U.S. Supreme Court Rejects Effort to Moot Putative Class Action

June 1 2016 | Committees

A defendant in a putative class action is not entitled to the dismissal of the complaint upon submitting an offer of judgment to the named plaintiff that would, if accepted, grant the plaintiff all he was entitled to. Campbell-Ewald Co. v. Gomez, No. 14-857 (U.S. Jan. 20, 2016).

At issue was a claim under the Telephone Consumer Protection Act, a law that prohibits “using any automatic dialing system” to send a text message to a cellular phone without the recipient’s prior express consent. The defendant allegedly sent an unwanted text message to Jose Gomez, who responded with a nationwide class-action complaint seeking statutory damages, treble damages for a willful and knowing violation of the act, and an injunction against the defendant’s further sending unsolicited messages. In response, the defendant presented Gomez with a Rule 68 offer of judgment, proposing to settle the case in exchange for the maximum statutory damages, costs, and a stipulated injunction in which it agreed not to send any text messages in violation of the act. The defendant continued to deny liability, however. Gomez did not accept the offer and let it lapse. The defendant, nevertheless, moved to dismiss the case for lack of subject-matter jurisdiction. According to the defendant, no case or controversy remained, because its offer mooted Gomez’s individual claim by providing him with complete relief. Because the offer of judgment preceded any motion for class certification, the defendant argued, the putative class claims were also moot.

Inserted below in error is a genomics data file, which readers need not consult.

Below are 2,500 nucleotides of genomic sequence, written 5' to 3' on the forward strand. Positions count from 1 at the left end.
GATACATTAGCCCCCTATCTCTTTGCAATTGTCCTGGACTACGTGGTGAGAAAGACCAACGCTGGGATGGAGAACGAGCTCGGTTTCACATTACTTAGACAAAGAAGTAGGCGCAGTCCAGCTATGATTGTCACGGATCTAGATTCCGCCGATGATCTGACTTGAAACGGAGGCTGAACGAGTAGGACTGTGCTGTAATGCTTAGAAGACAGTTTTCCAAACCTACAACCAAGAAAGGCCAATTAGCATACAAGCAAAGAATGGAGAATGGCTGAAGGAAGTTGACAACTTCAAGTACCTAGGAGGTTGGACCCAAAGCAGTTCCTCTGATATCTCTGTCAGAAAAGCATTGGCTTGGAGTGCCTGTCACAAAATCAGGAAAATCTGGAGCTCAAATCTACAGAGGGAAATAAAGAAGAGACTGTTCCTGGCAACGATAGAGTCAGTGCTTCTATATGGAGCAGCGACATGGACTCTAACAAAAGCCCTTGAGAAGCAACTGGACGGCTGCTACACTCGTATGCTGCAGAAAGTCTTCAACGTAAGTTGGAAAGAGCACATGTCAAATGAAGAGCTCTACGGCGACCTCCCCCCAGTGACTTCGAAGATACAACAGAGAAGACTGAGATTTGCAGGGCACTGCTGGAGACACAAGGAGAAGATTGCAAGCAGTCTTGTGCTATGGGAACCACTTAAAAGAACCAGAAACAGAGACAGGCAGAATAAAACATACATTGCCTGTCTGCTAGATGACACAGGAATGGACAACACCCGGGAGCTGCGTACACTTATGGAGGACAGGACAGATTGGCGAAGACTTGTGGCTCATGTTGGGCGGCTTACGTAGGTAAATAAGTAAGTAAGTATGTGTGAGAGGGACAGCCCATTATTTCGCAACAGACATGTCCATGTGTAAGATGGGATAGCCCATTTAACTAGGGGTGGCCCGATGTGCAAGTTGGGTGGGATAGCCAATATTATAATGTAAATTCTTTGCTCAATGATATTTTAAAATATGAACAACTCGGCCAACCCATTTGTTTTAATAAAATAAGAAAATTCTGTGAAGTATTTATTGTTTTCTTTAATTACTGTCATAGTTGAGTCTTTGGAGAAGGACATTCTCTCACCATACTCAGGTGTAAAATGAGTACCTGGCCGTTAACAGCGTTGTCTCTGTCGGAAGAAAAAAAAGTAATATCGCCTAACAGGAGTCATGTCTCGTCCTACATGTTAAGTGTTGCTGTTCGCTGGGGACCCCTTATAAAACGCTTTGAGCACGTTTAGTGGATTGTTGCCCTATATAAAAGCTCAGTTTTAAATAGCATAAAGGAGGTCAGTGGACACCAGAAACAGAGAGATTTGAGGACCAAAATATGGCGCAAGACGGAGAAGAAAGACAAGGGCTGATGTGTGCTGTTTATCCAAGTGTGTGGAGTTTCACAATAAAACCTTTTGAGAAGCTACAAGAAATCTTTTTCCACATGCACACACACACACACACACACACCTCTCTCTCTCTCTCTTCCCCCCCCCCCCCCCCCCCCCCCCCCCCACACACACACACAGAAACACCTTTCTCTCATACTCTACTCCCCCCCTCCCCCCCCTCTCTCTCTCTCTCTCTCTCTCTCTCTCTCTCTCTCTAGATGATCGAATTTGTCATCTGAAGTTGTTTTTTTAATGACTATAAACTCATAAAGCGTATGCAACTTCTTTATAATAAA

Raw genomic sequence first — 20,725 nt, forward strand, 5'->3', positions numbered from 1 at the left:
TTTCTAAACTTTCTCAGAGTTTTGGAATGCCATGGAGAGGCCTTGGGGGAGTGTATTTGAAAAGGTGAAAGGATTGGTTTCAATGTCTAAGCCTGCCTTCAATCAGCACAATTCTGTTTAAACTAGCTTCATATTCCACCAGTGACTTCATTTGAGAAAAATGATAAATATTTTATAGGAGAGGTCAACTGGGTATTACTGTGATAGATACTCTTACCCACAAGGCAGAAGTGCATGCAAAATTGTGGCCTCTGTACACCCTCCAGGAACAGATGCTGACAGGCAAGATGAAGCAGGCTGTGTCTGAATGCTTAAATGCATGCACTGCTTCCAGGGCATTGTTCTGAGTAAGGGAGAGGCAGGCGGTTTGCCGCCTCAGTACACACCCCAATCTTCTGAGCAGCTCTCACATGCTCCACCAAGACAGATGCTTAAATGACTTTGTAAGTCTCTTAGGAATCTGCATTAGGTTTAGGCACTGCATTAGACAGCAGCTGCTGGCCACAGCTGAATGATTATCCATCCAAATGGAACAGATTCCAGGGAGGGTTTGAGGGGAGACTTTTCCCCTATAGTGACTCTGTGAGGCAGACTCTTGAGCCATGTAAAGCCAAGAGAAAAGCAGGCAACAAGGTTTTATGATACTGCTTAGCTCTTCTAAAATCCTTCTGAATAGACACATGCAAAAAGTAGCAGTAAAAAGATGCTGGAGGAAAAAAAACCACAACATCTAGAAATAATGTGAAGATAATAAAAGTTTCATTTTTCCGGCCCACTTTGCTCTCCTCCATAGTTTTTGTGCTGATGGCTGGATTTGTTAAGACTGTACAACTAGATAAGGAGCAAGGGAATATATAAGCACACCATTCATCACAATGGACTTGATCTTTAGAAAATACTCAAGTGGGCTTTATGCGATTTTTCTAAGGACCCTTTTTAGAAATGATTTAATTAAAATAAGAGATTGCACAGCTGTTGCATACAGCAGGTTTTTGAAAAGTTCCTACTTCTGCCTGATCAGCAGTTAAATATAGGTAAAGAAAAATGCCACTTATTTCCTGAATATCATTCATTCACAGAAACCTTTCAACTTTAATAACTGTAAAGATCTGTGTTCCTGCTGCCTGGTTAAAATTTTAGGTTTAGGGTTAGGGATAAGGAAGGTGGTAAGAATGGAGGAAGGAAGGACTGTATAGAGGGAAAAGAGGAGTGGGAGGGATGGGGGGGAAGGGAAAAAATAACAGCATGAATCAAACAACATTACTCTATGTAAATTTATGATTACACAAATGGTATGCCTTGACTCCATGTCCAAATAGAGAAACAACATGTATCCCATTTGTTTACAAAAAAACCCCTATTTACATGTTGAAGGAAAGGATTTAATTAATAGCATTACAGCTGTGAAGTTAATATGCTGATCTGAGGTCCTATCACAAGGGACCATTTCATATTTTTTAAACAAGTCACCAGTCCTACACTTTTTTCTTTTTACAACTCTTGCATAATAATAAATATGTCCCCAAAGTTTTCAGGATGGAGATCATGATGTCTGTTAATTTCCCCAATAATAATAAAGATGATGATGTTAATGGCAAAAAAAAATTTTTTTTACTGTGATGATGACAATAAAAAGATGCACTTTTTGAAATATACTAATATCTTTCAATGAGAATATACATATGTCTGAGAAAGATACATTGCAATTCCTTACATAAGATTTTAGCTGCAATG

Resolving a split in the circuits, the Supreme Court ruled that an unaccepted offer could not moot a putative class action.  Interestingly, the Court declined to speculate as to whether the result would have been different if (1) the defendant had deposited the full amount of the plaintiff's individual claim in an account payable to the plaintiff, and (2) the district court thereafter entered judgment for the plaintiff in that amount. Because the case was remanded to the district court, one expects the defendant to pursue this possible opening.

Written by: Thomas Flanagan, Co-Chair of the Class Actions/Complex Litigation Committee 





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